Talking antiwar to the VFW
Every presidential candidate knows that every word he or she utters gets the microscope treatment from media and opponents and just plain persnickety people. It's part of the intense campaign inspection of would-be leaders.
Every misplaced pronoun or omission can keep the spin doctors busy in the ER for several news cycles. Barack Obama, for instance, recently referred to the president of Canada, which doesn't have one. We hope Hillary Rodham Clinton's and Obama's spin doctors got plenty of rest this weekend, because as Sam Youngman points out in the Hill, this week is filled with land mines for each of them.
Clinton and Obama are scheduled to address the national Veterans of Foreign Wars convention in Kansas City, Mo. Also scheduled to address the conservative crowd is Republican candidate and former POW Sen. John McCain, likely GOP candidate Fred Thompson, and the current commander in chief, President George W. Bush ...
While McCain and Bush almost undoubtedly will receive a hero’s welcome from the veterans — the former because he is one of them, the latter because he is a wartime commander in chief — Obama and Clinton will have a fine line to walk.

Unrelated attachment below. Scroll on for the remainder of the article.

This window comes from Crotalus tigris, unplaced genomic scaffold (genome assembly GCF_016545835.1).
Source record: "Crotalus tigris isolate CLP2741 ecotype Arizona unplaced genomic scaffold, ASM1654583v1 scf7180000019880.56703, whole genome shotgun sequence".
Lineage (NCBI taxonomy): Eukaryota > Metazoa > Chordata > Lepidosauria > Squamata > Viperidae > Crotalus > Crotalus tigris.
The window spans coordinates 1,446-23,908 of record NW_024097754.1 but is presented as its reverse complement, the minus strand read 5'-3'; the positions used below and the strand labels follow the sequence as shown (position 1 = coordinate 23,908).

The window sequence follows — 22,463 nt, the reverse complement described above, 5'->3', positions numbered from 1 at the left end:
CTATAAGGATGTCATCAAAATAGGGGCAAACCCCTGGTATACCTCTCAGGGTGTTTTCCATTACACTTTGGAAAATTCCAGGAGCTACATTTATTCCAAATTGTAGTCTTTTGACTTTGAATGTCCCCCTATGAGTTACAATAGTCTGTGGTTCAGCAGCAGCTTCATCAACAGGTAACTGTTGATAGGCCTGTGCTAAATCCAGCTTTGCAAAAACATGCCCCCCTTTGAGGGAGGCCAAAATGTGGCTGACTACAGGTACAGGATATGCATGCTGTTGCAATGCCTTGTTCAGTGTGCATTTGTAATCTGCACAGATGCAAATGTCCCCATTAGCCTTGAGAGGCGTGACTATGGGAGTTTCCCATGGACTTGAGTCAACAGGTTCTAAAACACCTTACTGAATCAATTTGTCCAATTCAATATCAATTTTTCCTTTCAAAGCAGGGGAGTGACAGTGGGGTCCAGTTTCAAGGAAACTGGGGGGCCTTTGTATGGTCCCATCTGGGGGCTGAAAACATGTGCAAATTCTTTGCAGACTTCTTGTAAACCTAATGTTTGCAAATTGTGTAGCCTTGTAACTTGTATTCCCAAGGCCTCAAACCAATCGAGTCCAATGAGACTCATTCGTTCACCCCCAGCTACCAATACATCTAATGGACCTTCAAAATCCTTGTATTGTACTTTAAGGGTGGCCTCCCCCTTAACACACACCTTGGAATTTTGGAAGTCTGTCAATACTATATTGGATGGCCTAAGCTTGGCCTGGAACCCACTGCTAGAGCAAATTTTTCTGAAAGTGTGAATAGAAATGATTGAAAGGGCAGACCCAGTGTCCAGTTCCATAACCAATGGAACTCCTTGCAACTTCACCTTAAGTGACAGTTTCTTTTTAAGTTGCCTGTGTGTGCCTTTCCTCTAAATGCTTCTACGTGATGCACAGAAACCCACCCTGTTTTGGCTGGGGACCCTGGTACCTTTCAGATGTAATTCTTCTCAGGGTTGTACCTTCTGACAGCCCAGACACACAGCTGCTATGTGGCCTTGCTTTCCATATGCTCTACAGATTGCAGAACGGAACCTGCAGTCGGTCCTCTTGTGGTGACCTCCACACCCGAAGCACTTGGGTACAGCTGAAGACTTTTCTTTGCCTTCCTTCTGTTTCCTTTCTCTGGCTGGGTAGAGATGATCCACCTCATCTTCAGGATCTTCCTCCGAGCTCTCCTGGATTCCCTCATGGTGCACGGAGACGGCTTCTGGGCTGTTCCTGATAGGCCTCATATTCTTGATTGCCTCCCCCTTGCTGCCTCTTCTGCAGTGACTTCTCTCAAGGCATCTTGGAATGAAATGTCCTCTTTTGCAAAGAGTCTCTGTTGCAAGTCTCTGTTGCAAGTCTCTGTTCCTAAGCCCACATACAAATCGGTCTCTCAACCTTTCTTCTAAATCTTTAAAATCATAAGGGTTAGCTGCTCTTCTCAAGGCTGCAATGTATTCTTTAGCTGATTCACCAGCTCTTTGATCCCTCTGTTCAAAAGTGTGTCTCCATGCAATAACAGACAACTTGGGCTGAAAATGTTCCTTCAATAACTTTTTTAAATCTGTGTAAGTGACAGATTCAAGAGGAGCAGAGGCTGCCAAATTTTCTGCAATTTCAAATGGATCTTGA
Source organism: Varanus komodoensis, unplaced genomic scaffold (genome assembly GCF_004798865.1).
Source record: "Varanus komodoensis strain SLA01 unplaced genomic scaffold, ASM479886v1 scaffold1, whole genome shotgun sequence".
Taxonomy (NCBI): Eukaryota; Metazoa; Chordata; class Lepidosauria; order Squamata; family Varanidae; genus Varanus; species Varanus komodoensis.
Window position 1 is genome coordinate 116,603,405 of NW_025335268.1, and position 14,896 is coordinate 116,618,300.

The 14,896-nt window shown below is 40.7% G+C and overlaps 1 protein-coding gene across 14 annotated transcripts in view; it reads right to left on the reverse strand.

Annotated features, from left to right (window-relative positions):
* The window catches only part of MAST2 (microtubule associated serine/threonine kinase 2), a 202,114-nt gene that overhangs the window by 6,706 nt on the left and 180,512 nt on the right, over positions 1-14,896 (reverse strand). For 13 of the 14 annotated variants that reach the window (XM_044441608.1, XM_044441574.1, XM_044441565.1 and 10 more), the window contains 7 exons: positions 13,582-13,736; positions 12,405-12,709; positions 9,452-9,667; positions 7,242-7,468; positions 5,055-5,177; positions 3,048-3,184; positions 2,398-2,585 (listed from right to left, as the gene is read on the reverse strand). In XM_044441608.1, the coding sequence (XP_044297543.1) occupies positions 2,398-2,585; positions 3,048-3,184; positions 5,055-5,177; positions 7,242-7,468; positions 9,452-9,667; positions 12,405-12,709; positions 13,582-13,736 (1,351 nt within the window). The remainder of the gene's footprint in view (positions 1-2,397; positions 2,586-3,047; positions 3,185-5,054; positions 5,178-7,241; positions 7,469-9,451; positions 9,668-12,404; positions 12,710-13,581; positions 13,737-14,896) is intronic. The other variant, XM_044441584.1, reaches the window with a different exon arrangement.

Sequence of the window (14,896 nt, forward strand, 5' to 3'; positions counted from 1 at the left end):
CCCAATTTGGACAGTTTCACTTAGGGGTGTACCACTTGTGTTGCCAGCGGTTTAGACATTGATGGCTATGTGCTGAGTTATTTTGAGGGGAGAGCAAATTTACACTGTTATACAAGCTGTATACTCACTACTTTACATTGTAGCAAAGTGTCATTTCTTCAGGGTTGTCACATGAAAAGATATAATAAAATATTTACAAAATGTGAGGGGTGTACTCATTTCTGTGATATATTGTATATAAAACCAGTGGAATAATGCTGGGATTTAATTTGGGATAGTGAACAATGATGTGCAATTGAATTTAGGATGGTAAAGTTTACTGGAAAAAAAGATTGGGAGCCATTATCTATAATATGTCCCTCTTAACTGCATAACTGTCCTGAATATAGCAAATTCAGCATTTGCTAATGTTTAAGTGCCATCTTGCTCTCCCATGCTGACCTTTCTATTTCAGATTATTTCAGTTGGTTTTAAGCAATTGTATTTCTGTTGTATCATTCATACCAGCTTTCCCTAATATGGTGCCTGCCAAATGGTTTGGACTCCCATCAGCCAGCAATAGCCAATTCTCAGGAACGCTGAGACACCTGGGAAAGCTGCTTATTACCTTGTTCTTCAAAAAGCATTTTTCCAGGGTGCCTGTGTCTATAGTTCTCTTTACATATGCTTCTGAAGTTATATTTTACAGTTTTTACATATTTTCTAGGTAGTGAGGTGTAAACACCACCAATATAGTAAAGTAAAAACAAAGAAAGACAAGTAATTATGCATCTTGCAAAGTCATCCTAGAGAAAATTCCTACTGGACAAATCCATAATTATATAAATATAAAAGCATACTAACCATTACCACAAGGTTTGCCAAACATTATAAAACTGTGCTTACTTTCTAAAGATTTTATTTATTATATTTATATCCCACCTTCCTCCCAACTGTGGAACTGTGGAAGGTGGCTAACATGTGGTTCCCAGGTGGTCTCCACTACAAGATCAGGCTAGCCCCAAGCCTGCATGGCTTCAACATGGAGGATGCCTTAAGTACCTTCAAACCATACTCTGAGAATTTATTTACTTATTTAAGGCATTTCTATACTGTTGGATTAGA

“I think [the attendees will] hear them out, be polite [but] they’ll be skeptical of what they’re saying,” Vets for Freedom spokesman Adariel Domenech said.
The Democratic presidential candidates face a tricky balancing act in addressing a group that supports Bush and the Iraq troop surge, particularly having just voted against the Iraq war supplemental as they continue to jockey for favor with the party’s anti-war wing.
VFW executive director Bob Wallace said he expected the 6,000 attendees to be respectful toward the Democrats. And who knows? As Youngman points out, the Democrats could even turn controversies over care for veterans into a political advantage.